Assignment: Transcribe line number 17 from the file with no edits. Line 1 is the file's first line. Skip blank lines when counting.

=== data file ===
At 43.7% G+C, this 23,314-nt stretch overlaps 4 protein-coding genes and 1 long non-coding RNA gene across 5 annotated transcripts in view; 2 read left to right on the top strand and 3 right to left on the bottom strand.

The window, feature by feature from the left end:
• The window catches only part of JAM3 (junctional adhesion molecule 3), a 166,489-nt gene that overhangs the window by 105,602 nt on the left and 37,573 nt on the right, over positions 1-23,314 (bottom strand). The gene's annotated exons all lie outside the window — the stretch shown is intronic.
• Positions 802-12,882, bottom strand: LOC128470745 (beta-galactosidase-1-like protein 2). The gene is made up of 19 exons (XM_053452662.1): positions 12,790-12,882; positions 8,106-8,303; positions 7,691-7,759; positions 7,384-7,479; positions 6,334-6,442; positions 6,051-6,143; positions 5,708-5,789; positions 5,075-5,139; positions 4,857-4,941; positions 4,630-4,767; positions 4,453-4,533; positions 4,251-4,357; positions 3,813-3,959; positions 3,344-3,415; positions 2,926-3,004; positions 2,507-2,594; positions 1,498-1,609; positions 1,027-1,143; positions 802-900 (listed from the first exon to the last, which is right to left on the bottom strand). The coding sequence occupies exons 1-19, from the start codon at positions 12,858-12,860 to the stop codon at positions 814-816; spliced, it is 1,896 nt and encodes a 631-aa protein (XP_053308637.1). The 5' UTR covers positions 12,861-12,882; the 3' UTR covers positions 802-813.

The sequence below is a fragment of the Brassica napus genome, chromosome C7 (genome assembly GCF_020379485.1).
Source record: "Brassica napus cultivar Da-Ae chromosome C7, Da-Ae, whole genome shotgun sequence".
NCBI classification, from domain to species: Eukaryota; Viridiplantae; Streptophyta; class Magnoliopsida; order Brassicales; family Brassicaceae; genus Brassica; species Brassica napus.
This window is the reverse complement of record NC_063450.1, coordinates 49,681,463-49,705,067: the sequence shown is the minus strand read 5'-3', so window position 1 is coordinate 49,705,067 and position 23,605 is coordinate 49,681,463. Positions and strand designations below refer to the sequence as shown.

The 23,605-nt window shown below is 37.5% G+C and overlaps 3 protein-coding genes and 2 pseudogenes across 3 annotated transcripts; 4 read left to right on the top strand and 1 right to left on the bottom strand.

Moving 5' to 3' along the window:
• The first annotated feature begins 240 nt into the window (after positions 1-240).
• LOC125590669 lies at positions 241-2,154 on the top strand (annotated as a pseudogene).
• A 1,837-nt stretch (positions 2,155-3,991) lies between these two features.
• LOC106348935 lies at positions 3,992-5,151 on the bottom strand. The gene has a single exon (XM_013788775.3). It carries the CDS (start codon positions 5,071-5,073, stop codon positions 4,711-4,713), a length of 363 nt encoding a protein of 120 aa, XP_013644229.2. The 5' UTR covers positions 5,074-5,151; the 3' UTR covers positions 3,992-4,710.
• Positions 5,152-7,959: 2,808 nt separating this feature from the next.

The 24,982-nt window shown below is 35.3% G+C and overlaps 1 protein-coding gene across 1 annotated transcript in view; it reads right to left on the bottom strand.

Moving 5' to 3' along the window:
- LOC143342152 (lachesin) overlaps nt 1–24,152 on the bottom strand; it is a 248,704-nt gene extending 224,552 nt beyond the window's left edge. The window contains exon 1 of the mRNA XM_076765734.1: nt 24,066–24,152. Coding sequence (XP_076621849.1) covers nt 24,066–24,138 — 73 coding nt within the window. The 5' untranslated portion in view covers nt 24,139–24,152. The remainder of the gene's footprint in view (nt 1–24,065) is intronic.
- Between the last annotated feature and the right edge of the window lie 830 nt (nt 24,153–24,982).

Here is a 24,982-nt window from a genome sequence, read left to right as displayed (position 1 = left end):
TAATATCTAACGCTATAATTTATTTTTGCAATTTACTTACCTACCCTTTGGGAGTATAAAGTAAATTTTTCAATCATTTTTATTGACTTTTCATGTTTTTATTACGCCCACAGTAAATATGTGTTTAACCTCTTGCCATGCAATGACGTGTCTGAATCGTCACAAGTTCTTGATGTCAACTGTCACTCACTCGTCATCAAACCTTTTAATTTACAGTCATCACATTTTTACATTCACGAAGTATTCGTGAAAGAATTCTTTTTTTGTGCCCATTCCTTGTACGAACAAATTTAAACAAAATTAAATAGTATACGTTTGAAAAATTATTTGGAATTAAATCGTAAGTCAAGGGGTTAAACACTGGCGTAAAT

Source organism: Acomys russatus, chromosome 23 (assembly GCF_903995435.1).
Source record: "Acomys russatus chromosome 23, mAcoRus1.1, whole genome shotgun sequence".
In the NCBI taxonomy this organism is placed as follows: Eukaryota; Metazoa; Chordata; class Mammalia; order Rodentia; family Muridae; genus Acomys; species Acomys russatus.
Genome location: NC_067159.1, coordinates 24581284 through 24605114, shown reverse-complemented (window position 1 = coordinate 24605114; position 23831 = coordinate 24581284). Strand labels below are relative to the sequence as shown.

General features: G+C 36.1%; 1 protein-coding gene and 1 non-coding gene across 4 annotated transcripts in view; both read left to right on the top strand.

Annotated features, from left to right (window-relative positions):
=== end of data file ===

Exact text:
Moving 5' to 3' along the window: